Glaswegian Misery

Eleanor Oliphant Is Completely Fine     Gail Honeyman     (2017)

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Residents of Glasgow, Scotland, often get a bad rap from the rest of Great Britain. Their accents, their cultural scene, and even their weather are disparaged. Along comes Glaswegian Gail Honeyman with this exceptional novel set in Glasgow. Given the title and the cover art, it looks to be chick lit, but (whoa, baby) hang on for a wide ride of seething misery behind that cover.

Eleanor Oliphant is a 30-year-old accounting clerk with a degree in classics and a solitary lifestyle. “Awkward” doesn’t begin to describe her. She’s an outcast among her office mates and spends each weekend downing two bottles of vodka to fog the memories of horrific events in her past. (We don’t get the full circumstances until very late in the novel.) Eleanor speaks in first-person narrative, combining stilted language from her bookish background with comments that demonstrate how isolated she is. She doesn’t understand the basics of social interaction, having been raised by a barbaric “Mummy” and then, from the age of ten, shunted from one foster home to another.

As the action of this novel commences, Eleanor is trying to update herself in order to become appealing to a local pop singer whom she’s developed a crush on from afar. She gets a new hairstyle, a cell phone, and makeup to cover the scars on her face. (Did I mention that there were horrific events in her past?) The scenes in which Eleanor has to interact with salespeople and personal care staff are simultaneously hilarious and cringe-inducing. Here is Eleanor getting a bikini wax: “She painted a stripe of warm wax onto my pubis with a wooden spatula, and pressed a strip of fabric onto it. Taking hold of the end, she ripped it off in one rapid flourish of clean, bright pain. ‘Morituri te salutant,’ I whispered, tears pricking by eyes. This is what I say in such situations, and it always cheers me up to no end. I started to sit up, but she gently pushed me back down. ‘Oh, there’s a good bit more to go, I’m afraid,’ she said, sounding quite cheerful. Pain is easy; pain is something with which I am familiar.” (15)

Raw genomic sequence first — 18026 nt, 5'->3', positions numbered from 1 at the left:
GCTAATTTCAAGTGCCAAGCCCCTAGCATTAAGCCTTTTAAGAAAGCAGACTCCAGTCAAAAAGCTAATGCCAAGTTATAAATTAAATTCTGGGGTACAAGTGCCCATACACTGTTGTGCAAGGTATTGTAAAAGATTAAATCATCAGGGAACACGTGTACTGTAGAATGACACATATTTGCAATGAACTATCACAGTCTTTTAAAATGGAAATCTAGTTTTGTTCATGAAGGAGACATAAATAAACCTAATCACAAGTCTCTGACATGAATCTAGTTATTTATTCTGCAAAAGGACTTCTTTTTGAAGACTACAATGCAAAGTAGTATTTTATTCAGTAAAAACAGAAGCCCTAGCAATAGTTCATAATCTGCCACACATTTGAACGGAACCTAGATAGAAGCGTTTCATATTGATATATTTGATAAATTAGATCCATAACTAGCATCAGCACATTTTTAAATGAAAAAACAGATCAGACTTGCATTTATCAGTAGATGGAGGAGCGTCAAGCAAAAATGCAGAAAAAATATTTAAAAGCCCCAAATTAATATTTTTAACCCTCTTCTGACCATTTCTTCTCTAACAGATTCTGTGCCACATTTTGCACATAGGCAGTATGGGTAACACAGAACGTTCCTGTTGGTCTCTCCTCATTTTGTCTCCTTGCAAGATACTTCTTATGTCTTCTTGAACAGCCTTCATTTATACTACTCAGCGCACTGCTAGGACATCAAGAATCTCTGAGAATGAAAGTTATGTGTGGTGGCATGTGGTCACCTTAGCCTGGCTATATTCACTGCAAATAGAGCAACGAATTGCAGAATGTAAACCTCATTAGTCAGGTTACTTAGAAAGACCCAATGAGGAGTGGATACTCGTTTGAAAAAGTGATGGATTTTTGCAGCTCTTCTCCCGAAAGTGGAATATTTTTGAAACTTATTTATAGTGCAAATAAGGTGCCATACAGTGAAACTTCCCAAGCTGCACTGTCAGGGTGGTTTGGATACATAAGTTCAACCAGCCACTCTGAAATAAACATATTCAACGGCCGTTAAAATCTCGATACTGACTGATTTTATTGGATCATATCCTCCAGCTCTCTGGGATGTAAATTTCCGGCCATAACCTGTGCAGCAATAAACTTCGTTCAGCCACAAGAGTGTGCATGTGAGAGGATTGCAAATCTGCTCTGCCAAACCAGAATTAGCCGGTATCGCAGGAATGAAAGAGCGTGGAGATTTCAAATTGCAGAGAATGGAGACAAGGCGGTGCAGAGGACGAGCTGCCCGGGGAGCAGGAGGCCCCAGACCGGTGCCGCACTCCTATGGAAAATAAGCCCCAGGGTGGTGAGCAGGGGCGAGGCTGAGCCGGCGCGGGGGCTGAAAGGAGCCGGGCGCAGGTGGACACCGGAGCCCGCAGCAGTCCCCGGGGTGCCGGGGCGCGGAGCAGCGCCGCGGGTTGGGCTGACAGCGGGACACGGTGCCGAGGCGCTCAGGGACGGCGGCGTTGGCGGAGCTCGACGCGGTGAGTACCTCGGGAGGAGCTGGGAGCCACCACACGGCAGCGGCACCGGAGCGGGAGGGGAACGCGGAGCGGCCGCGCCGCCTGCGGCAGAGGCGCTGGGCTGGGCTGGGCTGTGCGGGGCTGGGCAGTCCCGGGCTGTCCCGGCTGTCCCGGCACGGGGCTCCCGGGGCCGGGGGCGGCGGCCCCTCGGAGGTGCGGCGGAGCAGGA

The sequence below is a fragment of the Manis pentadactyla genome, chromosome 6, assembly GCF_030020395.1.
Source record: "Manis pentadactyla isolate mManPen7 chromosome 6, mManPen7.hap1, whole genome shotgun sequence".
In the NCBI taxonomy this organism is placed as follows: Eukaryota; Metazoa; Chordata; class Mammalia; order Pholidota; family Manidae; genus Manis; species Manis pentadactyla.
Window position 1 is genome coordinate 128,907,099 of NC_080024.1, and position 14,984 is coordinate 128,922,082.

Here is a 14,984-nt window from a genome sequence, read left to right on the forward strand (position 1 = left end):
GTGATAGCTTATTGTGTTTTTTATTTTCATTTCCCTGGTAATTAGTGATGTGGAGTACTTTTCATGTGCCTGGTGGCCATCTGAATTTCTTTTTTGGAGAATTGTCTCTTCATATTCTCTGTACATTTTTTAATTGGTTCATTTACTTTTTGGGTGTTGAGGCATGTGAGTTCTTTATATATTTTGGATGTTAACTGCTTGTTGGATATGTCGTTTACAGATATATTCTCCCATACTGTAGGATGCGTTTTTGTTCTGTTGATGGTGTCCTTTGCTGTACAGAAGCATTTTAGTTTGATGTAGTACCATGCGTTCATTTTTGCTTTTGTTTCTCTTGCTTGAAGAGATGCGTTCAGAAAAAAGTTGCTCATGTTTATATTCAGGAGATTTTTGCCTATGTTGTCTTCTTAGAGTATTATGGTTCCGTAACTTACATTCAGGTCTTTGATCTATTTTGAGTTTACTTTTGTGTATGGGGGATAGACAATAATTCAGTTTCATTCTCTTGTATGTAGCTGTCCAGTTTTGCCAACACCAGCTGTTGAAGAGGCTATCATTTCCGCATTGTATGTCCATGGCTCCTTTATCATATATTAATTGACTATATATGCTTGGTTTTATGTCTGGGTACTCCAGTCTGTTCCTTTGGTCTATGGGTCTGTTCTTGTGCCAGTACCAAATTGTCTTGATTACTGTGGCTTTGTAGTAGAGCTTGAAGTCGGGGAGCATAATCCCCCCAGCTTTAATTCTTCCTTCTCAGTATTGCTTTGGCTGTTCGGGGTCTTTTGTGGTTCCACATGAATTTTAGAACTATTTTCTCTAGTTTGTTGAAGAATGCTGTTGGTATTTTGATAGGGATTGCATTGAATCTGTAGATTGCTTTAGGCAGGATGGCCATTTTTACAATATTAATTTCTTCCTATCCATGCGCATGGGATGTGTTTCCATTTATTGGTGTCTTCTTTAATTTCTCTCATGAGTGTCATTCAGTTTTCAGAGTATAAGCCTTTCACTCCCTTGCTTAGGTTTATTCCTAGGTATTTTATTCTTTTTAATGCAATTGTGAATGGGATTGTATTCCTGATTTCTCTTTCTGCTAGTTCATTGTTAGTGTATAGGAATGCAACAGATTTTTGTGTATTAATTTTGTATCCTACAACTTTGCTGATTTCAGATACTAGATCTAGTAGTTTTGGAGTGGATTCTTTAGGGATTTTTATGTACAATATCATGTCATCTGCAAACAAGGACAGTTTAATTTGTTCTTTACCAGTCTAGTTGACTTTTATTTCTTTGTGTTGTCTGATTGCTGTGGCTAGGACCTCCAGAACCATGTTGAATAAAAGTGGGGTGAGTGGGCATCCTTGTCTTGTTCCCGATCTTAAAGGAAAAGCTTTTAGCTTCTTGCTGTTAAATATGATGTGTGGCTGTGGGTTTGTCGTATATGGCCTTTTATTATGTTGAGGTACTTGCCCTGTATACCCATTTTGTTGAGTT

As her self-improvement kick proceeds, Eleanor is, quite accidentally, drawn into potential friendships with several genuinely kindhearted people who look past her social faux pas and her physical disfigurement. Having friends is something that Eleanor can’t get her head around at first, and she resists. She also, embarrassingly, continues to pursue that worthless pop singer. More about the plot of Eleanor Oliphant Is Completely Fine would introduce too many spoilers. Instead I’ll tell you that I read this book around the clock, unable to put it down. I wanted to know more about poor Eleanor and about how she got to be such an outsider. I wanted to know if her newfound friends could help extricate her from her self-imposed exile in her grim flat.

At the end of the book one of these friends smiles at Eleanor, and she describes how she feels: “The moment hung in time like a drop of honey from a spoon, heavy, golden.” Hope springs.

A Family in Distress

In Caddis Wood     Mary François Rockcastle     (2011)

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With prose that is reminiscent of the writing of Barbara Kingsolver, Mary Rockcastle takes her readers into the forests and meadows of the upper Midwest for a plaintive story of a long marriage.

Carl Fens is an architect who’s put in long hours away from his family as he’s built a stellar career. Hallie Bok has raised their twin daughters while trying to keep her hand in with writing poetry and teaching. The couple have suffered more than their share of sorrows, the details of which are revealed over the course of the novel:  the early and sudden death of Carl’s father, the departure of Hallie’s mother when Hallie is young, a near-fatal accident involving one of their daughters, the death of a son-in-law. In flashbacks from old diaries, we learn that the previous owners of the family’s bucolic retreat lost a son in the Korean War. Readers need to keep track of all these side issues as the main plot unfolds.

In this main plot, Carl, at age 61, starts exhibiting unusual and troubling neurological symptoms. As part of Hallie’s search for a diagnosis, she inadvertently brings to light a near-affair that she had ten years previously, when she and Carl were briefly estranged. Carl and Hallie have to come to terms with this revelation at the same time that they’re dealing with Carl’s deteriorating health and his major new architectural commission involving redevelopment of a toxic waste site.